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UK News Young drivers are avoiding these things after passing their tests

12:25  09 october  2019
12:25  09 october  2019 Source:   uk.motor1.com

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These holiday houses and flats are comfortable and well-equipped. E. The Belgian style of cooking is similar to French, based on meat and seafood. E. A research showed that those young people who have a mobile feel more independent and often use it to plan meetings both relatives and peers.

Parking and tricky junctions are among the things young drivers steer clear of.

Research has uncovered what new drivers are avoiding as they take to the roads for the first time on their own.

Pre-17 driving school Young Driver questioned 1,000 UK drivers, with the survey revealing that more than a third of newly-qualified drivers actively avoid having to perform manoeuvres or tackle roads they aren’t comfortable with.

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Parking was the biggest issue for new drivers, with 36 percent going out of their way to avoid parallel parking, while 27 percent opt to park well away from out cars so they didn't have to reverse park into what could be tight space.

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The people who pass their test the first time prepare themselves by studying. How can I tell when What are the most common errors I should avoid on the New Hampshire road test ? You will fail if Younger drivers usually have to pay more for car insurance. It is based upon individual risk factors.

Even after I'd passed he never let me use the car. So I used to take my dad's keys before leaving the apartment B My most unfortunate driving experience happened ages ago, before I'd actually passed my driving test . Suddenly, from nowhere there was a young man on a bike coming towards us.

a close up of a phone: Bad parking job © Motor1.com UK Bad parking job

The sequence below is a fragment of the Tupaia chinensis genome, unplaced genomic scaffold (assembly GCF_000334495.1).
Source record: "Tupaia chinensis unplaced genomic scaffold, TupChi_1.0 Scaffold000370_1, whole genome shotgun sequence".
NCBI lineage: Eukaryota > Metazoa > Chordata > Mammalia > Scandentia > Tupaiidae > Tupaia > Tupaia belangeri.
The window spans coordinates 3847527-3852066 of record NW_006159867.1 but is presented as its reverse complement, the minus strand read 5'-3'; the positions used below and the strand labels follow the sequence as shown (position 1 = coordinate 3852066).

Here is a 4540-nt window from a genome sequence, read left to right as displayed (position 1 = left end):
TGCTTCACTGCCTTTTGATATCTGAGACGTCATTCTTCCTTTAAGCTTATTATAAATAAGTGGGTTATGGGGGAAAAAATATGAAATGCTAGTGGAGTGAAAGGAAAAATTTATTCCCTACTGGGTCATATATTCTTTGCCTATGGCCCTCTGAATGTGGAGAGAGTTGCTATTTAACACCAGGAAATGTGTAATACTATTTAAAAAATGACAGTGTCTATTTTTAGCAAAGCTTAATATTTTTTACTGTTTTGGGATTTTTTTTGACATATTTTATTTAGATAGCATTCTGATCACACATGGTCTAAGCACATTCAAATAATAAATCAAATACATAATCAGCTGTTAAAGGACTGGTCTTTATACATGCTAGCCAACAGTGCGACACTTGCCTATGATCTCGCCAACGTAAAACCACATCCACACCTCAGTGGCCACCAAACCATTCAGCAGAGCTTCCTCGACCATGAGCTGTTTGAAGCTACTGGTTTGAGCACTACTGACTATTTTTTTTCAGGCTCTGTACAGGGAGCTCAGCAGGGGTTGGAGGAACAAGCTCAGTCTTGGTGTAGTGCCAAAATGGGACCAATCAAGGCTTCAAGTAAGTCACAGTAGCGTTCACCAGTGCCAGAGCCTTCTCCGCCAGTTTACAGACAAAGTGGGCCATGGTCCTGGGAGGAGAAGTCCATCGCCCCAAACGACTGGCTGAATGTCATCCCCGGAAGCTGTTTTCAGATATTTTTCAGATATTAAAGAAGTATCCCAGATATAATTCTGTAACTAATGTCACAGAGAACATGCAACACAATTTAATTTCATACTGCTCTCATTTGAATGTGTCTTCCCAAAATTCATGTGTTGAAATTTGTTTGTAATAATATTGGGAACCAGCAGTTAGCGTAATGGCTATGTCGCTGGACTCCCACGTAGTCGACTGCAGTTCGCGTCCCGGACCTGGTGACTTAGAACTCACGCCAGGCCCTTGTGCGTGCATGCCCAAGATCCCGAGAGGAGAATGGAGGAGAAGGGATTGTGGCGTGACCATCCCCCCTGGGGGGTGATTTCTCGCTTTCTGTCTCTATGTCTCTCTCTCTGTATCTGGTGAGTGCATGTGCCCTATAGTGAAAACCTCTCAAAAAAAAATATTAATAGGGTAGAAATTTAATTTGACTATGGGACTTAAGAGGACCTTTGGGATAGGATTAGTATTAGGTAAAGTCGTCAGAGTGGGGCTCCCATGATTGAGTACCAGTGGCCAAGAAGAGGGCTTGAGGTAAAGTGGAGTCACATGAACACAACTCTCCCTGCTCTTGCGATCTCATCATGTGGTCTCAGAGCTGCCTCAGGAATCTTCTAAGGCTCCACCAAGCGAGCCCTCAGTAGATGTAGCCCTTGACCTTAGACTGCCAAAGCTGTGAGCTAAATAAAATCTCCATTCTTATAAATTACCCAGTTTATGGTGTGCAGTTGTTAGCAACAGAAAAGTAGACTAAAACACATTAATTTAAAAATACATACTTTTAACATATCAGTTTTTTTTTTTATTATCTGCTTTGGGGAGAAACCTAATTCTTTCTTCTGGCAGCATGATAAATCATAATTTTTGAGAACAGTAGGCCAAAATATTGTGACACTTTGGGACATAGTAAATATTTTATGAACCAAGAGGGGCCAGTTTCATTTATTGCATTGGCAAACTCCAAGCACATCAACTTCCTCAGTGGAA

Almost a third of new drivers (30 percent) admitted to avoiding the outside lane on motorways or dual carriageways because they made them nervous, while nearly one-in-five (22 percent) said they would alter their route to avoid difficult junctions or roundabouts.

One in 10 drivers surveyed even said they would prefer their first cars to have dual controls.

a group of clouds in the blue sky: Roundabout street sign with blue cloudy skies © Motor1.com UK Roundabout street sign with blue cloudy skies

"It seems the UK’s drivers are passing their test and still feeling extremely nervous about many of the quite routine manoeuvres and situations you face on the roads. However, it’s understandable given the average learner only has 40 to 50 hours of driving before they pass their test," said Sue Waterfield, head of marketing for Young Driver. "It’s very much why Young Driver was developed – it stands to reason that the more experience young people have behind the wheel, the better a driver they will be – and the more ‘automatic’ those basic skills become. Our pupils usually start learning to reverse park from their very first lesson."

According to Young Driver’s research, the top five things newly qualified drivers try to avoid when behind the wheel are:

  1. Parallel parking
  2. The outside lane on dual carriageways/motorways
  3. Reverse parking into an enclosed space
  4. Steep hills which might require a hill start
  5. ‘Tricky’ junctions or roundabouts

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Every driver in Formula 1 needs a release valve, something to escape the pressures and demands of arguably the most physically and mentally demanding sport in the world. For Lewis Hamilton, it’s music and fashion, among other things. For Sebastian Vettel, it’s his family and the protective wall he has built around them. For Lando Norris, it’s sim racing. For George Russell, approaching the end of what has been a tough debut season with Williams, he is still figuring out what might serve him well. He concedes to being “a sporty guy” and, at this stage, he is leaning towards golf.

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